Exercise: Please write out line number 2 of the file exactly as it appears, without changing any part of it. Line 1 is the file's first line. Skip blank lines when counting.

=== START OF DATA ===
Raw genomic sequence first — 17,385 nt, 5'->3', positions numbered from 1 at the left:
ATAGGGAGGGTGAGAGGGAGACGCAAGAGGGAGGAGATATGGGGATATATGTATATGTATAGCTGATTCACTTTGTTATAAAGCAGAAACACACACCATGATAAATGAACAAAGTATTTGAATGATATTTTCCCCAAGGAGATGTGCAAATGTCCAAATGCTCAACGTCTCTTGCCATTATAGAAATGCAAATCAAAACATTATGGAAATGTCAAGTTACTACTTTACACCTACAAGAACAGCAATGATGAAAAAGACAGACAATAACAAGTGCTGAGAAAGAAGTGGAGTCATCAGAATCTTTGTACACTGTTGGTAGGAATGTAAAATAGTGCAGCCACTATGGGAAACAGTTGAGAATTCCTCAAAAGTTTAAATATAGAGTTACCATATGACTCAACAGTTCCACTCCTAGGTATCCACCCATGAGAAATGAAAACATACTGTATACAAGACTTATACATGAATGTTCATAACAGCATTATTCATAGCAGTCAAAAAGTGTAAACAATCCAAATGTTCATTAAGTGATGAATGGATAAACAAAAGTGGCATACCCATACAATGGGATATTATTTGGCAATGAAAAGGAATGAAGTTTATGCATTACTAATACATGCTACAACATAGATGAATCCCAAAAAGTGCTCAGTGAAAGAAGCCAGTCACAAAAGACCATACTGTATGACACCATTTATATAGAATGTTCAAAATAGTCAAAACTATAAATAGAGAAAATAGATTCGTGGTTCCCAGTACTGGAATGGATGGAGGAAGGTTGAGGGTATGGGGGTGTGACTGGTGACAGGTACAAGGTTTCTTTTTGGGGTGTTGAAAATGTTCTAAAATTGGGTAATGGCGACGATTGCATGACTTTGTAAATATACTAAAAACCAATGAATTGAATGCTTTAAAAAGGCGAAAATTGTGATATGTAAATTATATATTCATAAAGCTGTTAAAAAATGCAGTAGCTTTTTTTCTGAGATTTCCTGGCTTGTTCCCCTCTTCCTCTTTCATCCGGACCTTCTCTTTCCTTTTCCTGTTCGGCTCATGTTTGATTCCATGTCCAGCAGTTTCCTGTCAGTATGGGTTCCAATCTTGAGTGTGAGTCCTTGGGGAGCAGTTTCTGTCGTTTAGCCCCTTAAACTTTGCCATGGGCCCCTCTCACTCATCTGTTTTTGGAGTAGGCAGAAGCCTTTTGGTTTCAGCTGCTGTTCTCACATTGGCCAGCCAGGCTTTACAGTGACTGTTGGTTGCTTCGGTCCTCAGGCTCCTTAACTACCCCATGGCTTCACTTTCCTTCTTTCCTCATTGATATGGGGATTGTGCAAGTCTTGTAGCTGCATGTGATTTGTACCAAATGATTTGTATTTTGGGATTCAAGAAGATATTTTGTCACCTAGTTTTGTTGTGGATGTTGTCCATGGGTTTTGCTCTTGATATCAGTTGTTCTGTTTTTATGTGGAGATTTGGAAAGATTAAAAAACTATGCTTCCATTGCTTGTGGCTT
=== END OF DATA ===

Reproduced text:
ATAGGGAGGGTGAGAGGGAGACGCAAGAGGGAGGAGATATGGGGATATATGTATATGTATAGCTGATTCACTTTGTTATAAAGCAGAAACACACACCATGATAAATGAACAAAGTATTTGAATGATATTTTCCCCAAGGAGATGTGCAAATGTCCAAATGCTCAACGTCTCTTGCCATTATAGAAATGCAAATCAAAACATTATGGAAATGTCAAGTTACTACTTTACACCTACAAGAACAGCAATGATGAAAAAGACAGACAATAACAAGTGCTGAGAAAGAAGTGGAGTCATCAGAATCTTTGTACACTGTTGGTAGGAATGTAAAATAGTGCAGCCACTATGGGAAACAGTTGAGAATTCCTCAAAAGTTTAAATATAGAGTTACCATATGACTCAACAGTTCCACTCCTAGGTATCCACCCATGAGAAATGAAAACATACTGTATACAAGACTTATACATGAATGTTCATAACAGCATTATTCATAGCAGTCAAAAAGTGTAAACAATCCAAATGTTCATTAAGTGATGAATGGATAAACAAAAGTGGCATACCCATACAATGGGATATTATTTGGCAATGAAAAGGAATGAAGTTTATGCATTACTAATACATGCTACAACATAGATGAATCCCAAAAAGTGCTCAGTGAAAGAAGCCAGTCACAAAAGACCATACTGTATGACACCATTTATATAGAATGTTCAAAATAGTCAAAACTATAAATAGAGAAAATAGATTCGTGGTTCCCAGTACTGGAATGGATGGAGGAAGGTTGAGGGTATGGGGGTGTGACTGGTGACAGGTACAAGGTTTCTTTTTGGGGTGTTGAAAATGTTCTAAAATTGGGTAATGGCGACGATTGCATGACTTTGTAAATATACTAAAAACCAATGAATTGAATGCTTTAAAAAGGCGAAAATTGTGATATGTAAATTATATATTCATAAAGCTGTTAAAAAATGCAGTAGCTTTTTTTCTGAGATTTCCTGGCTTGTTCCCCTCTTCCTCTTTCATCCGGACCTTCTCTTTCCTTTTCCTGTTCGGCTCATGTTTGATTCCATGTCCAGCAGTTTCCTGTCAGTATGGGTTCCAATCTTGAGTGTGAGTCCTTGGGGAGCAGTTTCTGTCGTTTAGCCCCTTAAACTTTGCCATGGGCCCCTCTCACTCATCTGTTTTTGGAGTAGGCAGAAGCCTTTTGGTTTCAGCTGCTGTTCTCACATTGGCCAGCCAGGCTTTACAGTGACTGTTGGTTGCTTCGGTCCTCAGGCTCCTTAACTACCCCATGGCTTCACTTTCCTTCTTTCCTCATTGATATGGGGATTGTGCAAGTCTTGTAGCTGCATGTGATTTGTACCAAATGATTTGTATTTTGGGATTCAAGAAGATATTTTGTCACCTAGTTTTGTTGTGGATGTTGTCCATGGGTTTTGCTCTTGATATCAGTTGTTCTGTTTTTATGTGGAGATTTGGAAAGATTAAAAAACTATGCTTCCATTGCTTGTGGCTT